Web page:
Shekarau: No, I think that is totally wrong. The hisbah has nothing to do with the censorship. We have a full fledged censorship board, created by law through the legislation. And the censorship board has created rules and regulations that govern the conduct of any film industry. We have a right to decide what is right for the community. The government has the moral responsibility to protect the right, the interest, the instant transformation (?) of the society. (Clapping). So all we did, all we did, we said, if you want to register and run a film industry, you should comply with A,B, C, D, F, and we told anybody who feels any of these rules and regulations contradicts the provision of the constitution of the Federal Republic of Nigeria should challenge us in court, and nobody has done that anyhow.

Moderator: You seem to be very strong in terms of protecting the rights of the majority. What about the rights of the minority inside the state that you govern.

Shekarau: We are protecting. In fact it may interest you to know that Kano state today is the most peaceful state in Nigeria. If you ask any of the so-called minority or non-indigene, they are quite happy, they are quite peaceful. In fact, today, you will be surprised to find that those you call non-indigenes or even the non-Muslim prefer to go for settlement of disagreement within the community either to the hisbah court or to the censorship board. We dont have any problem at all. The rules are working. The society has accepted it. The film industry is thriving very well. All we say is abide by the rules and regulations. And there is no community that will live without guiding principles, without rules and regulations and will think that there will be discipline and order in that community.

I am not knowledgeable enough to comment on Shekarau’s claims here in any detail. Let’s just say that the news sources I follow do not quite bear out the picture of peaceful co-existence of the Kano State Censorship Board and film makers the governor paints in the debate. There have been court cases and there is talk of prominent film makers relocating to Kaduna. I leave it to Carmen to provide you with further detail on the disputes and legal battles. She is more familiar with the Hausa-language film industry and has been blogging about ongoing developments here. I am confident she will also link to the responses to Shekarau's comments by stakeholders in Kano's creative industries if and when they are published.

Some Inspiration: Florie Salnot's Plastic Gold

I first came across Florie Salnot and some of the work she had undertaken with Saharawi refugees in Western Sahara during last summer’s degree show of the Royal College of Art. I collected some promotional postcards containing the address of promotional website and planned to write a short post. But then I got distracted. After all I had a PhD to finish. And eventually I forgot. Until this morning when cleaning up my desk I stumbled across one of the postcards. It had been demoted to a table mat for the army of tea cups that gets me through the day. I had a second look at it and, once again, I found myself thinking what a wonderful idea this was. And, guys, isn’t there some inspiration in here to creatively deal with the waste problem in Nigeria?! I know, all your fashionable ladies may be a bit sceptical a the idea of ‘recycling jewellery’ (and, yes, this is my old complex about not being able to keep up with fashionable Nigerian women speaking here – honestly, how do you keep crisp and clean in that heat when I’m getting soaked in my own sweat?). And, while I think its brilliant, the cute little purse made from pure water bags (sorry, no photo) I have recently seen may not be to everybody’s taste. But, I defy you to find anything not to like about this gorgeous jewellery made of ‘plastic gold’ (Salnot’s more than appropriate term)!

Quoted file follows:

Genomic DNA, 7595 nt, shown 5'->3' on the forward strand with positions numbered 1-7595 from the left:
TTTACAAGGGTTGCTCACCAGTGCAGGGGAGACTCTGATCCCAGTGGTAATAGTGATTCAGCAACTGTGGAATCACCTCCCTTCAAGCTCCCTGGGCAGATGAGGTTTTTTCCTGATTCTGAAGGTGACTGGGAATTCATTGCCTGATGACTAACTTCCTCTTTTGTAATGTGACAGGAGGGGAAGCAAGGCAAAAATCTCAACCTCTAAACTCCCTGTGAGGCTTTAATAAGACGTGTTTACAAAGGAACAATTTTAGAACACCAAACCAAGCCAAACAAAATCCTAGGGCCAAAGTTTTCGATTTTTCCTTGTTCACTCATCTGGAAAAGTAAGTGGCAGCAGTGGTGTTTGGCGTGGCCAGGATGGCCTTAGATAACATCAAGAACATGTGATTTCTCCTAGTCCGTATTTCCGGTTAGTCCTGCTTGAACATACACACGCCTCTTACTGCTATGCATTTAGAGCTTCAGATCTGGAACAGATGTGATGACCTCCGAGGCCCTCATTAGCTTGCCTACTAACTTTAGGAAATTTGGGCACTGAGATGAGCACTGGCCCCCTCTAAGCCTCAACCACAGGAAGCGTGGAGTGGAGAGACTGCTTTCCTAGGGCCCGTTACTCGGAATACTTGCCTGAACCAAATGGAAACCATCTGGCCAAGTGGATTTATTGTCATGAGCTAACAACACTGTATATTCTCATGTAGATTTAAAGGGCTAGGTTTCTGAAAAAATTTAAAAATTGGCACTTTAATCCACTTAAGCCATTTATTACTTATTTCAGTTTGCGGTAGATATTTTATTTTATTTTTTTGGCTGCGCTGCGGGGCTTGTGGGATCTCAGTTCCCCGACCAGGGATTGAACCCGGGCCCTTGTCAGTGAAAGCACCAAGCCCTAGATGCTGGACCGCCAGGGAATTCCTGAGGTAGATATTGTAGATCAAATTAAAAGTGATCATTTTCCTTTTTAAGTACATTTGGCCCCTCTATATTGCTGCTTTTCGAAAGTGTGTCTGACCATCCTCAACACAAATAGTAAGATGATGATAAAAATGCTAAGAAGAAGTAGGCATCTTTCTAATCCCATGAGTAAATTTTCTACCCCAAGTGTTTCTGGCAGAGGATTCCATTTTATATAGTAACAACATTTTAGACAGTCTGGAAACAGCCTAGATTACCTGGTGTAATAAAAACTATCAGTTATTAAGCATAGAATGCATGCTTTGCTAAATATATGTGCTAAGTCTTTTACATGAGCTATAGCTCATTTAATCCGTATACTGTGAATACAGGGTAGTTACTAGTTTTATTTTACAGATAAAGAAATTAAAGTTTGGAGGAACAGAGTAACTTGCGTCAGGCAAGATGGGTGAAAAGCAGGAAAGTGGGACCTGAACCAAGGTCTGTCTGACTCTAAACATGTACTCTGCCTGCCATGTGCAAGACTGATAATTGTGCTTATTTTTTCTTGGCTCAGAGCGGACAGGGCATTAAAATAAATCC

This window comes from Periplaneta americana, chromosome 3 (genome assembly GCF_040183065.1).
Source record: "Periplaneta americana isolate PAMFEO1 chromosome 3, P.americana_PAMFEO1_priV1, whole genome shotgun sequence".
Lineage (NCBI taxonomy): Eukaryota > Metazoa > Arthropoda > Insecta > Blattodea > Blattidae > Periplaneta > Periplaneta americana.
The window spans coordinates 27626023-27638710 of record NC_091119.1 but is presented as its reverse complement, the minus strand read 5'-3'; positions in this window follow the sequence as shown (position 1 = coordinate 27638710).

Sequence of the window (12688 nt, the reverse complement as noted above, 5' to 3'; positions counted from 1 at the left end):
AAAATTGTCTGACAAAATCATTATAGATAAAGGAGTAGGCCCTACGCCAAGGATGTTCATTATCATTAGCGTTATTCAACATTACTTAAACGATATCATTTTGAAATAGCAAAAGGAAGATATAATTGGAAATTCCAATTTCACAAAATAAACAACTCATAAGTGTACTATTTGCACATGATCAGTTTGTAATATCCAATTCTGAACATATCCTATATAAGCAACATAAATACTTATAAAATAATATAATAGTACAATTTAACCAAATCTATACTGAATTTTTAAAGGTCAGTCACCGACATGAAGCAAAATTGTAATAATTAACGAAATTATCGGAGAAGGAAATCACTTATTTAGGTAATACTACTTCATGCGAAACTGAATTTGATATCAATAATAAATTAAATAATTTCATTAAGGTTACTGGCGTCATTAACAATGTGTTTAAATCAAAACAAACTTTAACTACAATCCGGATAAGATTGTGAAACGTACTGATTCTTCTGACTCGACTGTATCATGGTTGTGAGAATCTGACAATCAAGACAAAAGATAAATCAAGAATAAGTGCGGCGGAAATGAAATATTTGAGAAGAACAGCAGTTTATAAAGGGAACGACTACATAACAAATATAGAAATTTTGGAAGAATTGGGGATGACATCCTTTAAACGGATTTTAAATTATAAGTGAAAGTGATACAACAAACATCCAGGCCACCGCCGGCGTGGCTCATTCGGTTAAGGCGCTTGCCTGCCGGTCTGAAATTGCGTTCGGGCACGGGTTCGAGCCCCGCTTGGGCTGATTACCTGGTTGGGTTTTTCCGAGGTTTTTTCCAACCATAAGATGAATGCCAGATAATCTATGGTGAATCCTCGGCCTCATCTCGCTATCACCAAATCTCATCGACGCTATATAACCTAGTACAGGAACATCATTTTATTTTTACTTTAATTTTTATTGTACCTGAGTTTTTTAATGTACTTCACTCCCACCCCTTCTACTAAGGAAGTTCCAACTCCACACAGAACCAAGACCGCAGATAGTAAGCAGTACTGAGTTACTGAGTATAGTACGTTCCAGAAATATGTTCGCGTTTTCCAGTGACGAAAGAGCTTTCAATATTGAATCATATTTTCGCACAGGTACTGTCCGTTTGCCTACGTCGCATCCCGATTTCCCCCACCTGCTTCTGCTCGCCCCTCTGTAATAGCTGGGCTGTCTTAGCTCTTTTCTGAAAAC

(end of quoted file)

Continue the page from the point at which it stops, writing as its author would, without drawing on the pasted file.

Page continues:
Me thinks they’re gorgeous. And, it’s so easily done, so low tech. So, for those of you looking for inspiration, here’s short introduction to the project from Salnot’s website.

What is the Plastic Bottle Project?

I have designed a technique and some specific tools to enable the Saharawi refugees to produce some pieces of jewelry with the very limited resources which are available in their camps, i.e.: plastic bottles and sand.

The Saharawis are former nomadic people who used to live in Western Sahara. In 1975, Morocco annexed their territory. Since then, over half of them have been living in exile in a barren and remote stretch of Algerian desert. The other part of the Saharawis lives in Marocco.

The Saharawis used to have a craft tradition. However, as at today, the lack of the resources (e.g.: leather) their traditional craft was using and the few sales opportunities for the type of products they had have made their craft decline.

Plastic bottle project-The technique

The technique I have designed, enables the Saharawis to use the bottles in a very simple way, in order to make pieces of jewellery. The technique uses the energy and equipments available in the camp: hot sand and simple hand tools (a knife, a drawing nail board).

The plastic bottle is first painted and then cut into thin stripes with a cutting tool. After that, any type of drawing can be made by positioning some nails into the holes of a nail board: the plastic stripe is placed all around the nails and the whole is submerged into hot sand. The plastic stripe reacts to the heat by shrinking all along the nail drawing and keeping its shape. The piece of jewelry then requires a few last steps and fittings to become finalized. It is a very simple technique which, however, has the power to make the non-precious become precious.

Find more information here.